– Trailing edge (tail)
The trailing edge is the rear edge of the planform or the section.
It is the horizontal distance from the leading edge (nose) to the trailing edge (tail). For trapezoidal appendages, the chord length varies with the depth.
– Root chord
It is the upper chord of the appendage. Usually, the root chord is the longest of the chords of the appendage, and its length is usually denoted as C1.
– Tip chord
It is the chord at the bottom of the appendage, and it is usually the shortest one. The tip chord length is denoted as C2.
Modern keels, especially those used in racing, usually display a ballast bulb either integrated into the shape or attached to the tip (torpedo bulbs). Wings are sometimes used at the bottom of the keel or integrated into the bulb (if there is one). Wings improve upwind performance and the overall hydrodynamic efficiency of the appendage.
– Mean chord (CM)
It is the average chord of the appendage and it is defined as CM = (C1 + C2) / 2.
– Draft (T)
It is the vertical distance between the root chord and the tip chord. For a keel, it is commonly denoted as Tk, while for a rudder, it is Tr.
– Planform area (A)
It is the the area of the lateral surface of the appendage. It its calculated as A = CM x T.
– Aspect ratio
The aspect ratio is the most important parameter regarding the efficiency of the appendage. The higher AR, the better the efficiency. It is usually denoted by AR, and it is defined as the ratio of the draft to the mean chord, AR = T / CM.
Cruising yachts usually feature low aspect ratio keels (moderate fin with a moderate draft), while racing yachts display a more extreme high aspect ratio keel (short fin with a high draft) to gain maximum efficiency.
– Taper ratio
It is the ratio of the tip chord to the root chord, i.e. TR = C2 / C1.
– Sweep angle (Λ)
The majority of appendages are not vertical but sweep backward. The sweep angle is the angle between the vertical line and a line joining the points located at 25% of the chord length measured from the leading edge at every section. Under certain conditions, the center of effort at every section lies along this line.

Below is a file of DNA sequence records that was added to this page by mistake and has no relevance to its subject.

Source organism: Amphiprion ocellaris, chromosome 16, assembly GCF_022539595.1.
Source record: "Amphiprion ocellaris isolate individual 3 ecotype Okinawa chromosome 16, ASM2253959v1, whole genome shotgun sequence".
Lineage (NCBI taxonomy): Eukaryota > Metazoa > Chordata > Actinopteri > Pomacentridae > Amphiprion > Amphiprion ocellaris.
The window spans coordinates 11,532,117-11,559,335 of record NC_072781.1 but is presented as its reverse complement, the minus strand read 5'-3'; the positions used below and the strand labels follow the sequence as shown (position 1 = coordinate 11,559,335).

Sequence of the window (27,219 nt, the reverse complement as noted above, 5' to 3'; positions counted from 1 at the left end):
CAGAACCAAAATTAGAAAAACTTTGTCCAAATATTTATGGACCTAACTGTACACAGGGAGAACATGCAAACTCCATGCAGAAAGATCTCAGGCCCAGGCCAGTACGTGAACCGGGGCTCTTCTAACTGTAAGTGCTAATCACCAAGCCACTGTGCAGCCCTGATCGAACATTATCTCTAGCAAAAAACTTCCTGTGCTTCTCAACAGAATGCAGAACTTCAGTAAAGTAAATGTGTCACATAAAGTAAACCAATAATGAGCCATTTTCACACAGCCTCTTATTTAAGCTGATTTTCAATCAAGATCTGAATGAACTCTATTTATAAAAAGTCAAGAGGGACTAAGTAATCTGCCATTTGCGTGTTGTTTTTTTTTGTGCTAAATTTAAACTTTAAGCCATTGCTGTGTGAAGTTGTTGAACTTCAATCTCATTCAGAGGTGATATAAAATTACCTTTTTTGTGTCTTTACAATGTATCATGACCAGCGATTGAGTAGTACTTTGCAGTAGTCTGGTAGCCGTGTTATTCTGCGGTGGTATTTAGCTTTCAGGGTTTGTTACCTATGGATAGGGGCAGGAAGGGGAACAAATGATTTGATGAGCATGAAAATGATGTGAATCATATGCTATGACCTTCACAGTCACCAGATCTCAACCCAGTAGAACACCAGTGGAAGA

2- Wing/foil section
Some of the planform parameters, especially the aspect ratio, are the major contributors to the fin keel and fin rudder performance. However, the planform is fixed in most class rules and heavily penalized in different rating rules. Understanding the influence of the wing/foil section in the performance may give in those cases some advantage.
Fin appendages are designed based on principles of aircraft aerodynamics. Even though air’s compressibility is an important factor in aircraft wings’ design, the same principles can also be applied to the incompressible water flow. Most of the sections used in modern appendages are derived from the sections developed by the NACA (National Advisory Committee for Aeronautics, USA). Although the Committee was eventually integrated into NASA (National Aeronautics and Space Administration), these airfoil series/sections are still known as NACA series/sections.
– Nose radius
It is the radius of curvature of the leading edge.
– Mean line
It is the line situated halfway between the upper and lower surfaces of the section. Many wing sections’ properties are primarily functions of the shape of the mean line (e.g., the chordwise load distribution, the angle of zero lift, the pitching-moment coefficient).
– Thickness (t)
It is the distance from the upper to the lower surface of the section measured at right angles to the mean line. The maximum thickness is denoted as tmax and the thickness ratio of the section is tmax / C, where C is the chord length.
Similarly to the planform, the chord of a section is the segment joining the leading and the trailing edges. Its length is denoted as C.
In asymmetric sections, the mean line and the chord line do not match. The camber is the distance between these two lines. Both the maximum camber and its distance to the leading edge are usually given as a percentage of the chord length C.
It is very rare to use asymmetric sections in keels and rudders as the sailing craft has to perform equally well in both tacks. Thus, the most commonly used sections are symmetrical: the chord line and the mean line match. The chord is the axis of symmetry of the section, and there is no camber.
- Keel frictional resistance calculation.
- Rudder frictional resistance calculation.
- Calculate the frictional resistance of your boat or yacht.